Wellbeing programmes needs to be relevant to employees and incorporate strong performance metrics according to new research from Aon Employee Benefits. Employers also need to communicate wellbeing programmes in ways that best attract employees’ attention, including through the use of multimedia.
However, Aon Employee Benefits warns against relying on email to communicate wellness initiatives as this may be a false economy. Web tools, using an existing flexible benefits web site, employee surveys, fitness checks, health apps and seminars are all useful ways of engaging employees with a programme, but line manager training and buy-in is critical, the research concludes.
Some wellbeing initiatives founder because of insufficient investment, making it vital for sponsors to demonstrate a return-on-investment, for example, through absence reduction, better employee engagement scores, lower staff turnover and increased productivity. However, senior leadership needs to be made aware that wellbeing interventions may take at least 12 months to start having an impact on these indicators.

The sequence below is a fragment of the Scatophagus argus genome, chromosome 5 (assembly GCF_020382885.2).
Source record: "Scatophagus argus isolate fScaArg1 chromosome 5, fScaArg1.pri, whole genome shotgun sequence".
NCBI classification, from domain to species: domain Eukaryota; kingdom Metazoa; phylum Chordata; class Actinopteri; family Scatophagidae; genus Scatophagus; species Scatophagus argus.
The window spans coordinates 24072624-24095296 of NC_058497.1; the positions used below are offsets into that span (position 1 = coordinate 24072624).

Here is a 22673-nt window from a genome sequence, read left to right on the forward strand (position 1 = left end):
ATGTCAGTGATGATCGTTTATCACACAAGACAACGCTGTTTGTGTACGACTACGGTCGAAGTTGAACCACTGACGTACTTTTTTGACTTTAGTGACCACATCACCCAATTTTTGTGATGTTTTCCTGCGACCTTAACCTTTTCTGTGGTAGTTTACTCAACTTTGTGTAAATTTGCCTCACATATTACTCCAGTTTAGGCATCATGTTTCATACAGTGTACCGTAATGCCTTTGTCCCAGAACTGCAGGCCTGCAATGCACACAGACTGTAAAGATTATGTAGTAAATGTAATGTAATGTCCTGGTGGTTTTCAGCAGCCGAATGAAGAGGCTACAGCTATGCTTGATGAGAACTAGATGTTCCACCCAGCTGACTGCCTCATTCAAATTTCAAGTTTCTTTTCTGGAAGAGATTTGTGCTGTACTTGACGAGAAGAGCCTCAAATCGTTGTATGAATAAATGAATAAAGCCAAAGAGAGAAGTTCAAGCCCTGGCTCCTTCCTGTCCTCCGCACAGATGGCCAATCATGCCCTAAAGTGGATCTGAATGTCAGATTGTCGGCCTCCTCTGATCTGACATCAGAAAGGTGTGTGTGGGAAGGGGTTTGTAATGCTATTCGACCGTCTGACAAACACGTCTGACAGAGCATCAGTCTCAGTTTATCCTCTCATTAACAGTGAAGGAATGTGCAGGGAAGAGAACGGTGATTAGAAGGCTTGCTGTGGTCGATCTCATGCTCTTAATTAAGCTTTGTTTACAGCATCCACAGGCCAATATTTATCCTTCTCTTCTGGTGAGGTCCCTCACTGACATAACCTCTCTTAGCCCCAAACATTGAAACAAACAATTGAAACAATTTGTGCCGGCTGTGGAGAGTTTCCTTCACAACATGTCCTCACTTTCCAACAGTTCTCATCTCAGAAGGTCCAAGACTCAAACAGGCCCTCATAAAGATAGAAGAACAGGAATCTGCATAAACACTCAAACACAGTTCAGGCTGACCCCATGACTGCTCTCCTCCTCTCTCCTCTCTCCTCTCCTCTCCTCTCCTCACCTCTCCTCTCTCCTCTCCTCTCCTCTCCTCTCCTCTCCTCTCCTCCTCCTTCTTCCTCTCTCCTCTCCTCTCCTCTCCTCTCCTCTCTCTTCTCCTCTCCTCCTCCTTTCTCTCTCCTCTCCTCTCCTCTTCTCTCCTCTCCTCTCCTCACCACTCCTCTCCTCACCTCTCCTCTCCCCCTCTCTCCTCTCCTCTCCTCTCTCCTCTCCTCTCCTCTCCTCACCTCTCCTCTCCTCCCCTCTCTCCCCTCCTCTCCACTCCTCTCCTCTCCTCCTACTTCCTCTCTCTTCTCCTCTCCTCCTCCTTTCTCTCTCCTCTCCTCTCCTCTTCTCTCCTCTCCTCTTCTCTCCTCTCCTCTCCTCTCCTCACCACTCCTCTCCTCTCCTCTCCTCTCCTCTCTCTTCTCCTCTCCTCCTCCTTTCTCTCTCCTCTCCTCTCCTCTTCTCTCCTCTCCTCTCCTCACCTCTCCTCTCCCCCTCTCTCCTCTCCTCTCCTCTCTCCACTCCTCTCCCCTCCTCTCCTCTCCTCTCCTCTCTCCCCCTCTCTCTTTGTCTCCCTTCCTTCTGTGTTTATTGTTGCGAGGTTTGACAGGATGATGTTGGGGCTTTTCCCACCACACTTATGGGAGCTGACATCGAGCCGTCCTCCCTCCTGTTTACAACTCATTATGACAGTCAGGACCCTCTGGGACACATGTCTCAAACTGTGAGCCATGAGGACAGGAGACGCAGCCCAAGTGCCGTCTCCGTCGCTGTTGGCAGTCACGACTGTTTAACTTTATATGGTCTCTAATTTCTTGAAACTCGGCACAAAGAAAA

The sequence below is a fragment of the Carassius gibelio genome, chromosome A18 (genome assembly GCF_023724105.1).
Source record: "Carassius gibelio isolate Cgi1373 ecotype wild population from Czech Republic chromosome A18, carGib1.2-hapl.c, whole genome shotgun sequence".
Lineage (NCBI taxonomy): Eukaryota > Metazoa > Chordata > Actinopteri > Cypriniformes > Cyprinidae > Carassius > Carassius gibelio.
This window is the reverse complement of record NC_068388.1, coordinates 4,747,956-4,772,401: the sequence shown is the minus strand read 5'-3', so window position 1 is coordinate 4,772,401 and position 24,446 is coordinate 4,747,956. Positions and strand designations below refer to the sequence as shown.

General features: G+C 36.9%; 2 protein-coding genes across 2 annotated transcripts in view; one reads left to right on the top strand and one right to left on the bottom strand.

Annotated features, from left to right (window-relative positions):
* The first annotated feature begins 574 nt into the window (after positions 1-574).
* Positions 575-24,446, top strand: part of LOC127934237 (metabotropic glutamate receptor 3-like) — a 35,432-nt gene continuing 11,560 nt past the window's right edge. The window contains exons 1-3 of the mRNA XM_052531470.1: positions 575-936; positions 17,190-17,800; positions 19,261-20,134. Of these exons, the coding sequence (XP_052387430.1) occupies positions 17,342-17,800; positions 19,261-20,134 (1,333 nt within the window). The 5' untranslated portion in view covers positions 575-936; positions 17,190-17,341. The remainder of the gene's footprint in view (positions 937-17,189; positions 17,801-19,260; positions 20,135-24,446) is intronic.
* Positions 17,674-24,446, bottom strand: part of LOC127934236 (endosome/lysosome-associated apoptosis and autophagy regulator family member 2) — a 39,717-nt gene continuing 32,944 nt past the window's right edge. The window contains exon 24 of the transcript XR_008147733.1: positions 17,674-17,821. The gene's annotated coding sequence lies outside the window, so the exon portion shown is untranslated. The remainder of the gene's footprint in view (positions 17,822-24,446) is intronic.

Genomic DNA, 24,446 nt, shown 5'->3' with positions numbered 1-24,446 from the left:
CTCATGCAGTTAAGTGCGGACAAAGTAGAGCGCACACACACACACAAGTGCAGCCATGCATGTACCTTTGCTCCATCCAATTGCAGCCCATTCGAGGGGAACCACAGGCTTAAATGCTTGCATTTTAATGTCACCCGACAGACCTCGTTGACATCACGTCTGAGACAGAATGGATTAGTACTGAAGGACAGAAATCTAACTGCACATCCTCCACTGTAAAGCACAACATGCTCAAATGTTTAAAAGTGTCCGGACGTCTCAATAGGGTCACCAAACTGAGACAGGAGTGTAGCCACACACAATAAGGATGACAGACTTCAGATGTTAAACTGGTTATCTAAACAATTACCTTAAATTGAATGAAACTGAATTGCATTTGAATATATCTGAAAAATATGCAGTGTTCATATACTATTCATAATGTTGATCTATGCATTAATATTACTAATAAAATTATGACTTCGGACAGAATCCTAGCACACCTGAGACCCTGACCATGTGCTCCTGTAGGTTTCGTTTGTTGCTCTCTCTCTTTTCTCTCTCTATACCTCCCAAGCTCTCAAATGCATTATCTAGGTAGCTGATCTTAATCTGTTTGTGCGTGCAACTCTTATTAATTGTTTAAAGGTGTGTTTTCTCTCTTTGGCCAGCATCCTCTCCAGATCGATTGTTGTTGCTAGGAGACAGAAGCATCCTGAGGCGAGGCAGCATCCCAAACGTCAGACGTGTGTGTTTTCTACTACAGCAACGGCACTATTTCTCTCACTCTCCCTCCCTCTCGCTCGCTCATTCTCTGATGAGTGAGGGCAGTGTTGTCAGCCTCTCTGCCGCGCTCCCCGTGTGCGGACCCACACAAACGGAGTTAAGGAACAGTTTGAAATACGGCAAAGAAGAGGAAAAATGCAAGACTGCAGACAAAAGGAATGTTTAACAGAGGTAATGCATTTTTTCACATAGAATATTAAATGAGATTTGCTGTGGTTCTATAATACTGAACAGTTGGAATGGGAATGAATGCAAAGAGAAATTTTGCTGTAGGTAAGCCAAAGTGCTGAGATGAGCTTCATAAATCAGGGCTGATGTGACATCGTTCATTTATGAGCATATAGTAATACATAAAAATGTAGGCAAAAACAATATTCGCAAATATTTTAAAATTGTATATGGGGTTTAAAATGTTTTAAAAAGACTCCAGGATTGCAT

Martha How, principal at Aon Employee Benefits, said:
‘Much of the research indicates that to achieve better health and retirement provision, employees need to change their behaviour. Despite all the publicity, employees in the main are not paying sufficient attention to health and savings. However, employers have a vested business interest in employee health as there are clear business benefits arising from this and there are steps they can take to address growing employee financial and medical health outcomes.’